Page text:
What are Pervasive Developmental Disorders?

///What are Pervasive Developmental Disorders?
What are Pervasive Developmental Disorders? 2017-10-20T21:43:21+00:00

What are Pervasive Developmental Disorders / PDD / PDD-NOS?

The diagnostic category of pervasive developmental disorders (PDD) refers to a group of disorders characterized by delays in the development of socialization and communication skills. Parents may note symptoms as early as infancy, although the typical age of onset is before 3 years of age.

Symptoms may include:

  • Problems with using and understanding language
  • Difficulty relating to people, objects, and events
  • Unusual play with toys and other objects (i.e. lining up cars, spinning wheels, sorting blocks by size or color)
  • Difficulty with changes in routine or familiar surroundings
  • Repetitive body movements or behavior patterns.

Autism (a developmental brain disorder characterized by impaired social interaction and communication skills, and a limited range of activities and interests) is the most characteristic and best studied PDD. Other types of PDD include Asperger’s Syndrome, Childhood Disintegrative Disorder, and Rett’s Syndrome.

Children with PDD vary widely in abilities, intelligence, and behaviors. Some children do not speak at all, others speak in limited phrases or conversations, and some have relatively normal language development. Repetitive play skills and limited social skills are generally evident. Unusual responses to sensory information, such as loud noises and lights, are also common.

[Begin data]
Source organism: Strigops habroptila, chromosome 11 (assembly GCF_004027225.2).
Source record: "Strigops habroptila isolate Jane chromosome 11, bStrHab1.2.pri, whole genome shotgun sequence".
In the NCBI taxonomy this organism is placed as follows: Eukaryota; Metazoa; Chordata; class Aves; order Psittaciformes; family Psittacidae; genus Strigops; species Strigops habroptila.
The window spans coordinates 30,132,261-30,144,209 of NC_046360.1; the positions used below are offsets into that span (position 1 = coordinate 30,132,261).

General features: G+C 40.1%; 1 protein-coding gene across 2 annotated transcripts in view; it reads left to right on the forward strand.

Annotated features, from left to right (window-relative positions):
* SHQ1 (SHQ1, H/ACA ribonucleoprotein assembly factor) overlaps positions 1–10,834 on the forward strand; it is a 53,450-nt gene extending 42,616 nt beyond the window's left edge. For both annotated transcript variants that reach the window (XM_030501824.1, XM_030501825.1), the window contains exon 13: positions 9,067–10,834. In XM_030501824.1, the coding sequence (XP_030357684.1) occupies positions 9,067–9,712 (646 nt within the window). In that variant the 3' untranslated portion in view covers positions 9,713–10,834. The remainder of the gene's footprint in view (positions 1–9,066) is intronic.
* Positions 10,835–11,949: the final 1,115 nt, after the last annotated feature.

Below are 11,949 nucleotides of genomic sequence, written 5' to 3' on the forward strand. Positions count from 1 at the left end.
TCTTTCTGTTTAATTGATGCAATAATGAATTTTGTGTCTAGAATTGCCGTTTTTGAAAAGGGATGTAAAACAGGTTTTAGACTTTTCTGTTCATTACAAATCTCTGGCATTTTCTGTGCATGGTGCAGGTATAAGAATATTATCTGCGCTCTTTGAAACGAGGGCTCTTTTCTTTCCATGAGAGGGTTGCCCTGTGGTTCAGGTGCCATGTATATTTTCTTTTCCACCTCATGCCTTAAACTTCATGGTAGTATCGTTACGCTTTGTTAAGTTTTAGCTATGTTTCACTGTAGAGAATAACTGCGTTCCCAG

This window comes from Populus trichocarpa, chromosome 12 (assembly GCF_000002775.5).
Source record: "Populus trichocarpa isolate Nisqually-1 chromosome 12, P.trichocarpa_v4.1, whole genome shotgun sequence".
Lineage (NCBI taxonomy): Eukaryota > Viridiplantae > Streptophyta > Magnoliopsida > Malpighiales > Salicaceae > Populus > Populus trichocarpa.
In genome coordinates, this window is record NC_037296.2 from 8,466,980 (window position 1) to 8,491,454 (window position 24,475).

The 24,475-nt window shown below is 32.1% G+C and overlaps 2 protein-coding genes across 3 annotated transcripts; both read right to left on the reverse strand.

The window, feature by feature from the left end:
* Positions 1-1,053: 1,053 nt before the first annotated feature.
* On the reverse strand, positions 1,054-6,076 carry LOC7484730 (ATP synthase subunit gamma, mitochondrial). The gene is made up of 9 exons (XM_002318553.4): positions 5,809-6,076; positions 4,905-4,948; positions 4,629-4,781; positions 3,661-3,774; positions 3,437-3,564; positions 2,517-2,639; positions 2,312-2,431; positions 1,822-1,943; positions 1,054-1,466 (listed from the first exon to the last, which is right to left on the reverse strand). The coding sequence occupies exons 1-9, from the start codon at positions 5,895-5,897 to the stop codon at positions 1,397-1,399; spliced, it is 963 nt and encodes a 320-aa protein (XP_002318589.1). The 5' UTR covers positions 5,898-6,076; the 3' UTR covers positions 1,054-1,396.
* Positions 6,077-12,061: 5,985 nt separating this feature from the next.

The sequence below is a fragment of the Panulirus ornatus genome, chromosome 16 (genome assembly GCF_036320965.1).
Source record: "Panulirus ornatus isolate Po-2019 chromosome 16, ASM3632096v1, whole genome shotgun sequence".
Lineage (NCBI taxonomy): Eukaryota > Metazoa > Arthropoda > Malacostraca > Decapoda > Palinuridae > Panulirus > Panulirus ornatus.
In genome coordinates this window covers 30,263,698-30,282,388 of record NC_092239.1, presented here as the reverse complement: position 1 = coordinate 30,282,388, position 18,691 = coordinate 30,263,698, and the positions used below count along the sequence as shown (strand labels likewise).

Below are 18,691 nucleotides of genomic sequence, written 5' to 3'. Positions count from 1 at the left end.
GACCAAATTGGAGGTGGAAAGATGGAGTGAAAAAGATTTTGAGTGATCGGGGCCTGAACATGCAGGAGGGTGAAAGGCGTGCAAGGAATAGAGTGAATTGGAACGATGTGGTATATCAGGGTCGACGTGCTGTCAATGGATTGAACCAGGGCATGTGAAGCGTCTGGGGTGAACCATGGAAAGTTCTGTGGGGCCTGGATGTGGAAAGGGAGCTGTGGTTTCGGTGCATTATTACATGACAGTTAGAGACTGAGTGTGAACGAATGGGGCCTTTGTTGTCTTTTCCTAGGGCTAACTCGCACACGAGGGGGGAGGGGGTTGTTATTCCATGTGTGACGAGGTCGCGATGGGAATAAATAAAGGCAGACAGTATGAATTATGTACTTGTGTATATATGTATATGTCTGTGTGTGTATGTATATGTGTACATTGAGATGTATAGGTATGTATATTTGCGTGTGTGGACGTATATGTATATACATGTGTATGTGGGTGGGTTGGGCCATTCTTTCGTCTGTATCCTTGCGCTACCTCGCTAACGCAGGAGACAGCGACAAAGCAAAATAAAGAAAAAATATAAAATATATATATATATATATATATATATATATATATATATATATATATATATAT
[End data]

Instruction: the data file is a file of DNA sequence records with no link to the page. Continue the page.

Sometimes individuals that don’t neatly fit into one classification but who are considered on the autism spectrum are diagnosed with PDD-NOS or Pervasive Developmental Disorder, Not Otherwise Specified.

Please note that information on this page references the way that Pervasive Developmental Disorders are classified in the 4th version of the Diagnostic and Statistical Manual of Mental Disorders (DSM-IV). This reference guide from the American Psychiatric Association is the primary diagnostic reference guide used by clinicians from the period of 1994 until May 2013 (and in some cases, beyond). In May 2013, a new version was published, the DSM-5. This version has reclassified PDD under the umbrella term “Autism Spectrum Disorder”.